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The University of Southampton
Economic, Social and Political Sciences

Are Older Migrants in Nairobi 'Returning'?

Published: 12 July 2011 Origin:  Ageing & Gerontology

Centre for Research on Ageing academics join with ESRC Centre for Population Change to explore the determinants of migration in the older age groups.

Circular and return migration between urban and rural areas in Sub-Saharan Africa is not a new phenomenon, however the majority of previous research has focused on labour migration. Rather than focussing on migration among people of working age, this new research carried out by Jane Falkingham , Gloria Langat and Maria Evandrou , explores the determinants of migration in older age groups, recognising that old age also marks a stage in the life course associated with migration.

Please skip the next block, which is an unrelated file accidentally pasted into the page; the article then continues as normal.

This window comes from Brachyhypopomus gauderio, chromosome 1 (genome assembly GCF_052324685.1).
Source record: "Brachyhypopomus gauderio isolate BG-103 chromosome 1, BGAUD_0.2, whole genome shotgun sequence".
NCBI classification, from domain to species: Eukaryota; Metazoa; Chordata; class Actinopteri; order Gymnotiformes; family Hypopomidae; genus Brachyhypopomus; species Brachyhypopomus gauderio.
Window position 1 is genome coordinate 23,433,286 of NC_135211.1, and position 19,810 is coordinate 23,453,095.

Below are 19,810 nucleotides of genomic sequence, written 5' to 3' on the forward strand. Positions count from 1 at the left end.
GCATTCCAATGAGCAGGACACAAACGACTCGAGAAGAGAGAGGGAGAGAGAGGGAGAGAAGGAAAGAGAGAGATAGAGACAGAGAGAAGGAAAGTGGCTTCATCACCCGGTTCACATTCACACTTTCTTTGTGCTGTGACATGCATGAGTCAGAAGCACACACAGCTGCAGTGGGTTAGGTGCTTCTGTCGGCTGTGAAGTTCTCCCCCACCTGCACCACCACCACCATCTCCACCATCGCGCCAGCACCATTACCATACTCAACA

Investigating out migration of older people from the slums of Nairobi the research found that, on average, the longer an individual had lived in the slum the less likely they were to leave. Being involved in community activities also decreases the likelihood of leaving. Conversely, having an adult child who lives outside the city increased the chance of out-migration. Interestingly, the poorest older people are the most likely to out migrate, emphasising the importance of poverty in asserting a departure.

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